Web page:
Alcohol activates the GABA-A¾receptor like Valium. The woman who historically drank only one glass of wine with dinner will insidiously progress, normally over a few years, to two bottles of wine per night. The wine, once a social drink, has now become "medication."
She may be courageous enough to visit her physician, however, if the physician has limited knowledge regarding the importance of hormonal replacement therapy, he/she will have even less biochemical knowledge regarding the powerful effect of estradiol and progesterone on brain function, specifically the hormonal effect on brain neurotransmitters like dopamine, histamine and serotonin. Her doctor may not appreciate the gravity of the patient's situation, however, will frequently practice "symptom medicine" and readily prescribe her addicting medication such as Xanax or Klonopin, a quick and easy medical maneuver verses investigating her hormonal imbalance.
Another common scenario observed at Florida Detox is that the new onset progesterone deficient female will begin to abuse Vicodin or Oxycontin. Vicodin is now easily ordered over the internet from unscrupulous pharmacies allowing easy access without physician consultation. The opioid pain medications block something called the calcium channel in nerves which is why we use them to decrease the electrical current of pain. This blockade effect ameliorates the increased "brain voltage" derived from loss of the progesterone.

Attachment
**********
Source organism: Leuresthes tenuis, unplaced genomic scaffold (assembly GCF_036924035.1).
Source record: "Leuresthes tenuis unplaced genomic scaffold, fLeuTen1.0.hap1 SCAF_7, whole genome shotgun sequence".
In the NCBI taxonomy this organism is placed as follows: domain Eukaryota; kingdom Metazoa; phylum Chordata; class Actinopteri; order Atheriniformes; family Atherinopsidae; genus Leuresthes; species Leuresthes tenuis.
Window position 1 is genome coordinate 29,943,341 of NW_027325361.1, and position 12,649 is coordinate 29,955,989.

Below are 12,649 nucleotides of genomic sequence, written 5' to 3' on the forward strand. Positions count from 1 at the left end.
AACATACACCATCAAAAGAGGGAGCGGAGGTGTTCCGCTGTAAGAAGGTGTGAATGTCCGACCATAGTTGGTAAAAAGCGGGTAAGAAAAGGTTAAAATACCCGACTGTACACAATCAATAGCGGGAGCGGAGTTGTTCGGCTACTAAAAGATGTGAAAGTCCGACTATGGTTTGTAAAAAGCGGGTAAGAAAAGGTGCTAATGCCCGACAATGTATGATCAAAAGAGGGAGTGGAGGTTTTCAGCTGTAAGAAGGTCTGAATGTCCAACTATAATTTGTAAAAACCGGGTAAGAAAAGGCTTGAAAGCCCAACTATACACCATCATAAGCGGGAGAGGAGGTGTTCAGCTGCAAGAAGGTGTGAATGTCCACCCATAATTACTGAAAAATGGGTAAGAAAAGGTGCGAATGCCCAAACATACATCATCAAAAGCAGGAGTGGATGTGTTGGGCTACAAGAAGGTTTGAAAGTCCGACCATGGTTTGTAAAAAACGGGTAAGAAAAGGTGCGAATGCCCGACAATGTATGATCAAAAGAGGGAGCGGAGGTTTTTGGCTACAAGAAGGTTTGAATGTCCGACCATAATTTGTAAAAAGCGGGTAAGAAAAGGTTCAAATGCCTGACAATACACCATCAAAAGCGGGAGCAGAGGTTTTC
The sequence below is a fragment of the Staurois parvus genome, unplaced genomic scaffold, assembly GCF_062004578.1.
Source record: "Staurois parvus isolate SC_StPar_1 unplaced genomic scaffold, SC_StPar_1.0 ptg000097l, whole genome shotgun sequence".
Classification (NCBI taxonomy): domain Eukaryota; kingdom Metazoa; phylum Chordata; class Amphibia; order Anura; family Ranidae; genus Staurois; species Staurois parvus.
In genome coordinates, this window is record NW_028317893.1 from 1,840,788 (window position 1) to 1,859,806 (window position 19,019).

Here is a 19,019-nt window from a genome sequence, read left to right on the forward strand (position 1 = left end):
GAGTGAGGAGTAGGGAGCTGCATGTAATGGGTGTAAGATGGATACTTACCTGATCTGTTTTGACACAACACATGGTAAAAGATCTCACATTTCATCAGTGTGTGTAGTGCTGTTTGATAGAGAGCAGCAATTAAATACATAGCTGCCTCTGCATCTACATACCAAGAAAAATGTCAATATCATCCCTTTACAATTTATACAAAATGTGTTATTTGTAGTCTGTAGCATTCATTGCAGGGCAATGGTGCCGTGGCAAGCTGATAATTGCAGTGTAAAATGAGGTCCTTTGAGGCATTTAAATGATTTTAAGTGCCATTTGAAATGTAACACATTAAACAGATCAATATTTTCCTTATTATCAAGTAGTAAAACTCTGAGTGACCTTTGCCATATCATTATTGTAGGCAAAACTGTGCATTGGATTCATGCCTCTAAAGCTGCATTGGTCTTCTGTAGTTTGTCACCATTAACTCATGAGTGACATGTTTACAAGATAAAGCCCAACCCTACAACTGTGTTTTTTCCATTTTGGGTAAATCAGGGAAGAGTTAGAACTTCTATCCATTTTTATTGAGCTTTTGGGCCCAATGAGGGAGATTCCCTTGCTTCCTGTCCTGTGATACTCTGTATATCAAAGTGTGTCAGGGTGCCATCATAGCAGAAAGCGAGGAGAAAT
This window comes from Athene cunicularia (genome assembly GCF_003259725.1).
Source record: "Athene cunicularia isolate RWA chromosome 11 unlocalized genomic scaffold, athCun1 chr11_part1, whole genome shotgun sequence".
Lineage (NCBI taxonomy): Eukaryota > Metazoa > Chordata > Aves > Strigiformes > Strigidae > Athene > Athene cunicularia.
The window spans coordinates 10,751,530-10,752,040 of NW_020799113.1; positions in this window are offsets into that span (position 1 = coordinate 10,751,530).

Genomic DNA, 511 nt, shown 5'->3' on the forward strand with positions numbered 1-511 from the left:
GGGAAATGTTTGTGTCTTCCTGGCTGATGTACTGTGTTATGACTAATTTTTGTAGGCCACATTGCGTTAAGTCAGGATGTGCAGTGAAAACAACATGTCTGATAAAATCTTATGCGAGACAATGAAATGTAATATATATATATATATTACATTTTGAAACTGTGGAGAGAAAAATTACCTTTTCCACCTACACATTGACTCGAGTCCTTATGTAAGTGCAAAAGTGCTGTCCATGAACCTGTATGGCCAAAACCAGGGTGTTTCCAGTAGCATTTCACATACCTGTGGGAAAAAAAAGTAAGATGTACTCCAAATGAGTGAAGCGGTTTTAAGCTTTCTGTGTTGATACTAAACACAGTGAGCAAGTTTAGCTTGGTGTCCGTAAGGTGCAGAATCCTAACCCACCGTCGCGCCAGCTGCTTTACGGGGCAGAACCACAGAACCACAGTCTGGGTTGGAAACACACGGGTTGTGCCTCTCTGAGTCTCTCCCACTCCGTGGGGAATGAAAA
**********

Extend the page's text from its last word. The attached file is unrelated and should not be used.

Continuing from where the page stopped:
Unfortunately, when she chooses this option, she will eventually develop Mu receptor tolerance, begin increasing her 24 hour opiate dose and subsequently develop hypothalamic-pituitary-ovarian axis suppression further exacerbating her original hormonal deficiency. Santen, F. et al. (1975)
Fortunately, when progesterone levels are restored using bio-identical progesterone, the anxiety and insomnia disorders subside, patient "craving" for alcohol or drugs like Xanax and Vicodin stops.
The relaxing GABA effect of the progesterone metabolite, allopregnanolone, is much more critical for balancing brain electrical function once estrogen production has been activated by the ovaries. Estradiol inhibits the metabolism of dopamine, histamine and serotonin and therefore increases brain electricity. Specifically, estradiol inhibits the enzyme, monoamine oxidase, which is responsible for the metabolism of serotonin, dopamine and histamine. Histamine is an excitatory neurotransmitter that activates brain electricity in much the same fashion as dopamine.
...estradiol deficiency. Estradiol enhances serotonin receptivity, the ability of serotonin to activate the serotonin receptor, in the female brain. Kugaya, A. et. al. (2003), Fink, G.et.al. (1996)